The other side of the world. Antipodes.

Discussion in 'Earth Science' started by sweetpea, Aug 14, 2018.

  1. DaveC426913 Valued Senior Member

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    Yes but not quite antipodal.

    These are geographical features thousands of kilometres across (both the largest in the Solar System), on a planet with 3/10ths the area of Earth.
    Oh yeah, and on the edge of the bulge: the deepest, widest crustal rip in the Solar System: Valles Canyon.

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  3. Gawdzilla Sama Valued Senior Member

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  5. Dr_Toad It's green! Valued Senior Member

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    Planets are bouncy if you hit them hard enough. Maybe harmonics plus the angular velocity could conspire to shift the antipodal features by that much?

    Just a random thought...
     
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  7. Gawdzilla Sama Valued Senior Member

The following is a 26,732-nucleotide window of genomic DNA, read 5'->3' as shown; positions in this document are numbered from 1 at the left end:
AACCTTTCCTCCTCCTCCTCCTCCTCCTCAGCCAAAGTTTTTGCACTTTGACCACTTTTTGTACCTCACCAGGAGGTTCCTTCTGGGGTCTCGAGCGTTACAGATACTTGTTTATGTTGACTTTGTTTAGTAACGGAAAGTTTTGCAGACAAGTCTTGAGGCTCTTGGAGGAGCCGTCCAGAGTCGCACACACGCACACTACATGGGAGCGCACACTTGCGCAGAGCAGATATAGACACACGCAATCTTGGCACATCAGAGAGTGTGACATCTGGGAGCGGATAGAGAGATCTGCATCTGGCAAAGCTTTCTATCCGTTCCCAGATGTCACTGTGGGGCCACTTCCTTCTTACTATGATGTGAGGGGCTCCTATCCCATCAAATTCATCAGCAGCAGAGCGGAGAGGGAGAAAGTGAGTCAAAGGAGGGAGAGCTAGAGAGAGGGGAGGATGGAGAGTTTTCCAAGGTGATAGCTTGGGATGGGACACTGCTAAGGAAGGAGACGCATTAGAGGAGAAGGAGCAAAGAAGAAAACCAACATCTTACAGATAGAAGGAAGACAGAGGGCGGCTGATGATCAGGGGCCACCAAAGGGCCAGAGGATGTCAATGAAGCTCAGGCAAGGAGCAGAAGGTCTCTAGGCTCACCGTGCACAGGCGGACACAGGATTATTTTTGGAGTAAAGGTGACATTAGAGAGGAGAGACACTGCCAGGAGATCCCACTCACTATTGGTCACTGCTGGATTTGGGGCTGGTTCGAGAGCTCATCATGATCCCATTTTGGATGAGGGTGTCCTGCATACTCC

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    If an impact cause a noticeable bulge on the other side of the planet it wouldn't last long, just long enough for the shattered planet to disperse.
     
  8. Dr_Toad It's green! Valued Senior Member

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    That might depend on when the impact occurred: If this happened during the "late heavy bombardment", the planet might have been just a bit more bouncy.

    That's why we fund $500K grants for people who might find new science.
     

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